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Take A Deep Breath And Make A Plan

“November 4 could be one of those times that your role as a voice in the community becomes more important than your role as an entertainer.”

Demetri Ravanos

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Uncomfortable conversations are kind of my specialty. I like forcing broadcasters, programmers, and executives to ask themselves tough questions. Radio is considered by some to be a stagnate medium, which means we have to be a progressive business, constantly considering what comes next and thinking two or three steps ahead.

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So, let’s have an uncomfortable conversation – I mean like REALLY uncomfortable. I’m talking about the kind of conversation that is easier to dismiss as ridiculous than actually having.

Have you thought about what your station will sound like on November 4th?

That will be the day after an election that is truly unlike any we’ve ever seen before. The smart money says that morning, we won’t know who the President of the United States is. Many expect an unresolved situation until January. Between the uncertainty and the vitriol the two sides have for each other, I’m sorry, but “we don’t do politics” won’t be good enough, particularly on your morning show.

Your hosts don’t need to be partisans that morning. They don’t need to tell the audience how they voted. They do need to be prepared to wake up to a very strange scene though and talk with listeners that rely on them for comfort as part of their morning routine.

I’ll be the first to admit, this seems extreme. Look, I told you that this conversation would be easier to dismiss than to actually have. Civil unrest is absolutely a worst case scenario and something no rational human being wants. Given everything that 2020 has dropped on us so far though, why would you not at least indulge thoughts on what the worst case scenario might look like?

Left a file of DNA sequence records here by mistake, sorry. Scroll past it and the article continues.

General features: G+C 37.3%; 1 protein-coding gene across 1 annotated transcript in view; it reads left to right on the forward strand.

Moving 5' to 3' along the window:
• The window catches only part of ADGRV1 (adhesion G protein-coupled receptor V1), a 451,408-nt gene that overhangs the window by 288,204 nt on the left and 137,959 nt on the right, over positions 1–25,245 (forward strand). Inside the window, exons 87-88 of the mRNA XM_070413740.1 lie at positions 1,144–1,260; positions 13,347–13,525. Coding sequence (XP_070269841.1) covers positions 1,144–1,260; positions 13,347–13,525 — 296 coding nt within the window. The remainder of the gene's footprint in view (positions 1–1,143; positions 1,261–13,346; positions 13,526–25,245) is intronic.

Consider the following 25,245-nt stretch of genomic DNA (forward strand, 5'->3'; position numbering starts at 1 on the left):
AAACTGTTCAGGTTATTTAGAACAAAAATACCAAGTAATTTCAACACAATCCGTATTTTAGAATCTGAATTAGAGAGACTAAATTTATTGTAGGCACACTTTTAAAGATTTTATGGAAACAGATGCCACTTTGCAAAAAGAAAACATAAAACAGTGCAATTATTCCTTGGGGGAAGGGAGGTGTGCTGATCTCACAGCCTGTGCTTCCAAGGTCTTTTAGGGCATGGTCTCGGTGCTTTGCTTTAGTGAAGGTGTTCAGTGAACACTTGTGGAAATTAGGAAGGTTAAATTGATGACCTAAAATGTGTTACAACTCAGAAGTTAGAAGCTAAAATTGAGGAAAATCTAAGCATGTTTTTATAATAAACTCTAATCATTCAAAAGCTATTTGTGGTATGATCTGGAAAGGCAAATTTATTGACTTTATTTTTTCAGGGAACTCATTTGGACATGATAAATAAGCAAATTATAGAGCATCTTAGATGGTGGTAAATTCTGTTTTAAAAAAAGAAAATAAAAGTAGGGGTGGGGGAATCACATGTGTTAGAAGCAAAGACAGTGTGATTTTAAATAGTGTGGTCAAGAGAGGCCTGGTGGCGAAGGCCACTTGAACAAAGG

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We have a president that is telling domestic terrorists to “stand back and stand by” and those terrorists are ready for action. Those that oppose Trump have shown their numbers are large, and they are organized and ready to take to the streets. Anyone that thinks he knows what will happen is lying to himself.

So what will be your role the morning of November 4th?

Let’s start with the obvious. Every broadcaster’s first job is to serve the community. That means you need to practice the three Es: educate, enlighten, and entertain. People are coming to you for some level of distraction, so bring your hot takes and line up a couple of solid guests. Don’t forget the education and enlightenment, though.

Maybe add a fourth E that day: empathy. Think back to the show Paul Finebaum did after tornadoes ravaged Tuscaloosa in 2011 or the shows Carmichael Dave did in 2018 to help those displaced by wildfires in Northern California. November 4 could be one of those times that your role as a voice in the community becomes more important than your role as an entertainer. It doesn’t have to be what you are rooting or planning for, but if you’re a program director, you need to make sure your talent are prepared for this possibility.

You’ve got time to have this conversation with hosts, bosses, and producers. The goal isn’t to turn your show into the town forum for airing grievances or discussing revolution. The goal is to be prepared for what reality dictates is and isn’t relevant content.

Usually the moments that require radio stations to comfort their communities happen suddenly. Talent and programmers are either skilled enough to rise to the occasion or they bury their heads in the sand.